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Collections are independent types from the domain objects on which they are used to define properties, yet they are usually closely tied to internal business logic of the single domain object that "owns" them.

What do you do when you have business logic that determines whether or not an item can be added to the collection? What are some of the benefits/disadvantages of the possible approaches?

I always wished to see a language feature like the add/remove block that was introduced for events but being available for public collection properties as well.

public collection IList<OrderDetails> Details 
{
 add { if (isMaxReached) throw new Exception("max reached"); details.Add(value); }
 remove { details.Remove(value); } 
}

All modifications to the collection would pass through these accessors.

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How is this not constuctive? –  HappyNomad Jun 13 '12 at 17:30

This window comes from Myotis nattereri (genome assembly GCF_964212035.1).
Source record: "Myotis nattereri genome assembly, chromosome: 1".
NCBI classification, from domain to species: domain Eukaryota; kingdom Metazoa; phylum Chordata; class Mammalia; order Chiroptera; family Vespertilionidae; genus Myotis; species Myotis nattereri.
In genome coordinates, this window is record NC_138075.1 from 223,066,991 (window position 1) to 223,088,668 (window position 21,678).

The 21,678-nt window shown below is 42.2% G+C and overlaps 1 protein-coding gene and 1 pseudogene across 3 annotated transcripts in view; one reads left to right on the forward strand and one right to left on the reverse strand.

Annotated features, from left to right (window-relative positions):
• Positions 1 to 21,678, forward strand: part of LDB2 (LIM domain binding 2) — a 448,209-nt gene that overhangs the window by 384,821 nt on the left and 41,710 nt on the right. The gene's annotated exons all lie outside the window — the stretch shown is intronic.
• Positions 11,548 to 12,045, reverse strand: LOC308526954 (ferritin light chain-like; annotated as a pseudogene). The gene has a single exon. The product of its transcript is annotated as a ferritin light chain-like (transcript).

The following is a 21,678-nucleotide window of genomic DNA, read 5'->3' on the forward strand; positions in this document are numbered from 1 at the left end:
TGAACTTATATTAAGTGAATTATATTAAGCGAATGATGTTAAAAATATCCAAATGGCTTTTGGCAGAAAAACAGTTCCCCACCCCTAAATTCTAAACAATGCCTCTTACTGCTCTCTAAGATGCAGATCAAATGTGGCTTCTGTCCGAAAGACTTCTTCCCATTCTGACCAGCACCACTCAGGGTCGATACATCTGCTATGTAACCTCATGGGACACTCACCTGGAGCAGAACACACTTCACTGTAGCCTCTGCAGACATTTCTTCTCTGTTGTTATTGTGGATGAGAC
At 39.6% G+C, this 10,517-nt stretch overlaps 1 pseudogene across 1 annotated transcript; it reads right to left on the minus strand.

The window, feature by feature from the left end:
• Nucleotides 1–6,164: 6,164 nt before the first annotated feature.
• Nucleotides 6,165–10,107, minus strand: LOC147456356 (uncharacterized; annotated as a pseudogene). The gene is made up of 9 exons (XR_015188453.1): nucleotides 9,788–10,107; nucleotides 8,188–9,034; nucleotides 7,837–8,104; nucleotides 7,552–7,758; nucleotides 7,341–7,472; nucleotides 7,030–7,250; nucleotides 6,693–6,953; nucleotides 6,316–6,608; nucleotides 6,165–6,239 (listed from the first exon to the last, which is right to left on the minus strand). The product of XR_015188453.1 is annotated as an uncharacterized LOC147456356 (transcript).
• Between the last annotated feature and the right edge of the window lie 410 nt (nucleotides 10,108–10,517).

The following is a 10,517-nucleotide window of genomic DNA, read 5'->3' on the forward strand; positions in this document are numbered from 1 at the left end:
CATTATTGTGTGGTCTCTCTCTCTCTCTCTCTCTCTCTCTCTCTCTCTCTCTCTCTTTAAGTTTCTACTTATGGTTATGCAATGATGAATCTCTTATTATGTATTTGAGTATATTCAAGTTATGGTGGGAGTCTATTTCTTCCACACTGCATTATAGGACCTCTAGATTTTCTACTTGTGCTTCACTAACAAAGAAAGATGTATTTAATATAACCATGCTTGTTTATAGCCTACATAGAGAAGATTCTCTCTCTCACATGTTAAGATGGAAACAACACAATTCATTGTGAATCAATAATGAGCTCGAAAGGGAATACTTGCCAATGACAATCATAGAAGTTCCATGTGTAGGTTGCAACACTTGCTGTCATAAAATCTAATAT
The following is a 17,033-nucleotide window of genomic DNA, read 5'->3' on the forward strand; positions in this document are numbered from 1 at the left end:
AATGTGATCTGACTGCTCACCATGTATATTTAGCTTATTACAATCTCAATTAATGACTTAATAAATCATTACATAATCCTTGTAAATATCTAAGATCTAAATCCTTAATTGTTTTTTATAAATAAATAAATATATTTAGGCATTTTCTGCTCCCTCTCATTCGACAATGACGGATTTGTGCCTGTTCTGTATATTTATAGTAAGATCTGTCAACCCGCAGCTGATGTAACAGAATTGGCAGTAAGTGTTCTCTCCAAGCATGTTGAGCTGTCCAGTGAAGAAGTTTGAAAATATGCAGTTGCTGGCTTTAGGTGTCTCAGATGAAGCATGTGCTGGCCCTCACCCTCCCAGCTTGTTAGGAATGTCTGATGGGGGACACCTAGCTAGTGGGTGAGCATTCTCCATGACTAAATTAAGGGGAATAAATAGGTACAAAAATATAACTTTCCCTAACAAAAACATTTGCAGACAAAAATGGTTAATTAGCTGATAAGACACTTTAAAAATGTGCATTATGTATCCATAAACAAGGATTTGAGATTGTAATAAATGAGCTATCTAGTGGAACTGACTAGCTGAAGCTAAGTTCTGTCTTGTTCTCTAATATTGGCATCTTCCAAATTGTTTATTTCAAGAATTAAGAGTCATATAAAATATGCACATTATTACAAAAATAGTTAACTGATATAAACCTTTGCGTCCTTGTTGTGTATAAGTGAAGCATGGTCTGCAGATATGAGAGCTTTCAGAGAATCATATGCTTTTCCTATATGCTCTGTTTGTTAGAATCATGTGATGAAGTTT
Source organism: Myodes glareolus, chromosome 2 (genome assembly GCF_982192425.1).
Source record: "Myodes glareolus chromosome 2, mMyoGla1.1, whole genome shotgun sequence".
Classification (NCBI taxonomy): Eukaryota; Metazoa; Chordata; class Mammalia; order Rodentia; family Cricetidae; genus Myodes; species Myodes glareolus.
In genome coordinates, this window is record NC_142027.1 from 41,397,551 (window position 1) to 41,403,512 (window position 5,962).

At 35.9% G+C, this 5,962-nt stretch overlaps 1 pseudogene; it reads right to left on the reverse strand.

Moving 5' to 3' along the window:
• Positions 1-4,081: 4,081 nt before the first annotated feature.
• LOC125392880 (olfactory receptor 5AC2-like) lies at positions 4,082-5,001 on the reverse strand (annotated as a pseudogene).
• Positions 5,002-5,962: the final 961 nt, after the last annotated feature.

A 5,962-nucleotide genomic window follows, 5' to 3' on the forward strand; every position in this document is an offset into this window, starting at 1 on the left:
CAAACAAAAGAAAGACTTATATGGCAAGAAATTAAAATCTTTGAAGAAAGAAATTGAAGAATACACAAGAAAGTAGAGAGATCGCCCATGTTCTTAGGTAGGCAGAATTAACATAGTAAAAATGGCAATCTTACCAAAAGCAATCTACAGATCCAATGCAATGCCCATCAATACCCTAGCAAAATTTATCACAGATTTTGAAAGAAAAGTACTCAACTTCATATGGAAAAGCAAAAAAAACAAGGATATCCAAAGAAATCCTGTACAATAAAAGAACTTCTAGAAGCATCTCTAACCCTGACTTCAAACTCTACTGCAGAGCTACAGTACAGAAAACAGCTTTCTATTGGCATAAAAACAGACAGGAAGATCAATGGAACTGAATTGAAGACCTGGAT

I think this can be re-written so that does appear, more directly, to be a "question," but I think the information, code, and point-of-view expressed are quite valuable, and I don't think this post should be closed. –  BillW Jun 14 '12 at 1:44
    
The question (see the question marks!) is clearly appropriate. The SO mods complained only because I dared to also mention a novel idea. So today I instead put the idea into a blog post: happynomad121.blogspot.com/2012/12/… –  HappyNomad Dec 6 '12 at 0:29
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closed as not constructive by casperOne Jun 13 '12 at 13:35

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1 Answer

These are the possible approaches that I can think of:

  • (a) Put that logic in the view-model. The logic will need to be repeated everywhere the collection is modified.
  • (b) Expose the collection as IEnumerable then add Add/Remove methods directly onto the domain object where you put the check logic. This works but the public collection property can always be cast to ICollection or derivative and directly modified, thus violating the intended encapsulation.
  • (c) Create a custom collection.
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